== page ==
Posted by: rcottrill | November 22, 2010

Today in 1840 – Daniel Whittle Born

Born in Massachusetts, Daniel Webster Whittle was named after the famed New England attorney, statesman and politician Daniel Webster (1782-1852). He served in the American Civil War, attaining the rank of major. During one battle, he was severely wounded, losing an arm, and he ended up in a prisoner of war camp. It was during that time that he put his faith in Christ, and his conversion was unusual, to say the least.

Because of his injury, Whittle spent a long time in the prison hospital. Having nothing to read while he convalesced, he took up a New Testament his mother had packed in his belongings. He read and read it, with growing interest. A short time later, an orderly awoke him, saying a dying prisoner wanted him to pray with him. Seeing him reading his Bible, the hospital orderly had assumed he was a Christian, which he was not. But he finally agreed to make his way to the boy’s beside. Major Whittle says:

I dropped on my knees and held the boy’s hand in mine. In a few broken words I confessed my sins and asked Christ to forgive me. I believed right there that He did forgive me. I then prayed earnestly for the boy. He became quiet and pressed my hand as I prayed and pleaded God’s promises. When I arose from my knees, he was dead. A look of peace had come over his troubled face, and I cannot but believe that God who used him to bring me to the Saviour, used me to lead him to trust Christ’s precious blood and find pardon. I hope to meet him in heaven.

Daniel Whittle went on to become an effective evangelist after the war, and he wrote many gospel songs. Quite a few of these are still found in hymnals and gospel song books. (For more about Major Whittle and his songs, see Today in 1901.) Meanwhile, here are a few of them:

Beloved, Now Are We the Sons of God
Christ Liveth in Me
Have You Any Room for Jesus?
(adapted from an anonymous poem)
I Know Whom I Have Believed
Moment by Moment
The Banner of the Cross
The Crowning Day Is Coming
There Shall Be Showers of Blessing
Why Not Now?

The song I Know Whom I Have Believed is based on the testimony of the Apostle Paul: “I know whom I have believed and am persuaded that He is able to keep what I have committed to Him until that Day” (II Tim. 1:12). It is a reminder that there are lots of things we do not know–at least, not yet. But what we can know for certain, based on the sure promises of God, is that Christ has the power to save and keep those who come to Him.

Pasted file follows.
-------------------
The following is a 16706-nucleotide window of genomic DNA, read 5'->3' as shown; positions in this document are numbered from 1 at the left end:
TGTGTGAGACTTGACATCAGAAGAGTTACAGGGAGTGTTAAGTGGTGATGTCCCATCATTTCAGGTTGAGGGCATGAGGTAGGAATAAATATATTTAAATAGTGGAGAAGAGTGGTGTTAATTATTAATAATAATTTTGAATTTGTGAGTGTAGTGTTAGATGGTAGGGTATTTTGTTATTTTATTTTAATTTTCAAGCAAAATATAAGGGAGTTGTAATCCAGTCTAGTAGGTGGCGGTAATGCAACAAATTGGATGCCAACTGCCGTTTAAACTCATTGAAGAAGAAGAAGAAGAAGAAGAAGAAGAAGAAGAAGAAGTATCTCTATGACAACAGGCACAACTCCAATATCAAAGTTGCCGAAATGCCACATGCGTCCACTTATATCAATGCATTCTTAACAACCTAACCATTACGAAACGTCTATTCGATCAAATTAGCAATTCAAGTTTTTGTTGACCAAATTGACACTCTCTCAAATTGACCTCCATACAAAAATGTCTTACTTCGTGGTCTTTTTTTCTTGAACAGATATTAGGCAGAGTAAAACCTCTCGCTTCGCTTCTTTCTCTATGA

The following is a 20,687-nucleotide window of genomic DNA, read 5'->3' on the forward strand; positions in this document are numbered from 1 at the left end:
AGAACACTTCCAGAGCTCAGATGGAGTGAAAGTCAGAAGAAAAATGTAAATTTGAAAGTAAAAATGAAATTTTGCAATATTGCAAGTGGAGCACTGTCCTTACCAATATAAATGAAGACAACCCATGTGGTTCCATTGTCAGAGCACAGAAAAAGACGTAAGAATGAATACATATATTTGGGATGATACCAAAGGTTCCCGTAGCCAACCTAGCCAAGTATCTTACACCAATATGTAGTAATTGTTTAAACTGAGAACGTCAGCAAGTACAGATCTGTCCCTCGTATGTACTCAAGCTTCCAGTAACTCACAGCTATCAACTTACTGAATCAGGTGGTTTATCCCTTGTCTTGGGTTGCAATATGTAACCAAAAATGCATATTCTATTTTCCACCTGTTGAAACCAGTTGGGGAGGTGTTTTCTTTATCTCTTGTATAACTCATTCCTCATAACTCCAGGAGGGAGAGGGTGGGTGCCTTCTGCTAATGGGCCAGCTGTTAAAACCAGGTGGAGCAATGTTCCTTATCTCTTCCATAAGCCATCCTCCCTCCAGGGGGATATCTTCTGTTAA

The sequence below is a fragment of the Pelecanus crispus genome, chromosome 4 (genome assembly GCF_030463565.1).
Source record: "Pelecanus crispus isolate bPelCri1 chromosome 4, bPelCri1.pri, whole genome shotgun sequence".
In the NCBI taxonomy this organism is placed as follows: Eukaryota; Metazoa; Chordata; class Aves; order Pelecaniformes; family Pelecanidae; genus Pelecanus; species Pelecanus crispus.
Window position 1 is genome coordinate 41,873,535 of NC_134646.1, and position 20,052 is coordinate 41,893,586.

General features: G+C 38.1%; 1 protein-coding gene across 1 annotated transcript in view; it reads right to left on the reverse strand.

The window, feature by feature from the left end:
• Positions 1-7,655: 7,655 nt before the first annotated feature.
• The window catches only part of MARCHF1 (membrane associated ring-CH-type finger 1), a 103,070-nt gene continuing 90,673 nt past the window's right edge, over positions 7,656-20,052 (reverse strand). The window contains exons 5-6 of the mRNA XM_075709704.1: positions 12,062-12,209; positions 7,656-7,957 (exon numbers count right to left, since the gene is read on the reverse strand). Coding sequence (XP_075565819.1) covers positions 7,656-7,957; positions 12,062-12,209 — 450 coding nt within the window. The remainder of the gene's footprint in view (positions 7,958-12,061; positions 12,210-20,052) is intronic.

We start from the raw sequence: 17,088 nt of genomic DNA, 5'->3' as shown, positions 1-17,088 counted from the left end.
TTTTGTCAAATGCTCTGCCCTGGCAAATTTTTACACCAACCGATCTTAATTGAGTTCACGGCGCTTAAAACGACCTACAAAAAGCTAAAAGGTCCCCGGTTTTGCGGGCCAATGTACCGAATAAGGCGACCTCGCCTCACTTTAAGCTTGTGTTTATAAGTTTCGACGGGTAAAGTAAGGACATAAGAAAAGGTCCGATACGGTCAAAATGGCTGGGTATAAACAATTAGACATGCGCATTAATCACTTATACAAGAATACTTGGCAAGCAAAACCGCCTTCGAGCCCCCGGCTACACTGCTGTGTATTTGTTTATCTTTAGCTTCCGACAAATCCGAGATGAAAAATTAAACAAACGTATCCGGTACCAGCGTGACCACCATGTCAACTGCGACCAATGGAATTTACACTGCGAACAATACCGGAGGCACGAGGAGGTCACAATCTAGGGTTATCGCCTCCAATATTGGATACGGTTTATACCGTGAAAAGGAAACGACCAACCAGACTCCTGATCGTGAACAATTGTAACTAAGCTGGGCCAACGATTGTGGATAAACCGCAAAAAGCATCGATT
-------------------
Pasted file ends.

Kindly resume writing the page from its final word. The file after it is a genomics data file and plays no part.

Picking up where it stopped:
I know not why God’s wondrous grace
To me He hath made known,
Nor why, unworthy, Christ in love
Redeemed me for His own.

But I know Whom I have believèd,
And am persuaded that He is able
To keep that which I’ve committed
Unto Him against that day.

I know not how this saving faith
To me He did impart,
Nor how believing in His Word
Wrought peace within my heart.

(2) Today in 1900 – Arthur Sullivan Died
Arthur Seymour Sullivan was best known in his day for writing popular operettas with William Gilbert (such as H.M.S. Pinafore). But he wrote a wide variety of other music as well, including many hymn tunes. After he was knighted by Queen Victoria, some criticized him for “lowering” himself to write comic operas, but others praised the genius that enabled him to compose music in so many styles, and do it so well. (For more about Sir Arthur and his work, see the second item under Today in 1839.)

The most familiar of his hymn tunes, St. Gertrude, is used with Onward Christian Soldiers. The tune, written in 1871, was named in honour of a friend, Mrs. Gertrude Clay-Ker-Seymer. He often visited the family at their home in Dorsetshire, and wrote the melody there.

Sir Arthur Sullivan died of heart failure at his flat in London. A monument to his memory is inscribed with words from The Yeoman of the Guard, one of Gilbert and Sullivan’s operettas: “Is life a boon [a blessing]? If so, it must befall that Death, whene’er he call, must call too soon.”


  1. […] The call to action in a national conflict certainly has its analogy to the spiritual conflict in which we find ourselves (cf. Eph. 6:10-18). It may be fitting, given this theme, that today’s date is the only one that is also a command. On the anniversary of Major Whittle’s death, the Lord calls upon Christians everywhere to “March forth!” and join in the battle as good soldiers of Jesus Christ (II Tim. 2:3). For the most unusual story of Mr. Whittle’s conversion, see Today in 1840. […]

  2. […] (2) Today in 1842 – Arthur Sullivan Born Sir Arthur Seymour Sullivan is known to most of the world as the partner of William Gilbert, the team that produced a series of immensely popular comic operettas, such as H.M.S. Pinafore, and The Mikado. Sullivan had a sense of humour, but he also had a serious side. He is recognized today as one of the greatest church musicians of the Victorian era. (For a bit more about the man, see the second item under Today in 1840.) […]

  3. […] Wordwise Hymns (Daniel Whittle born, died) The Cyber […]

  4. […] Wordwise Hymns The Cyber […]


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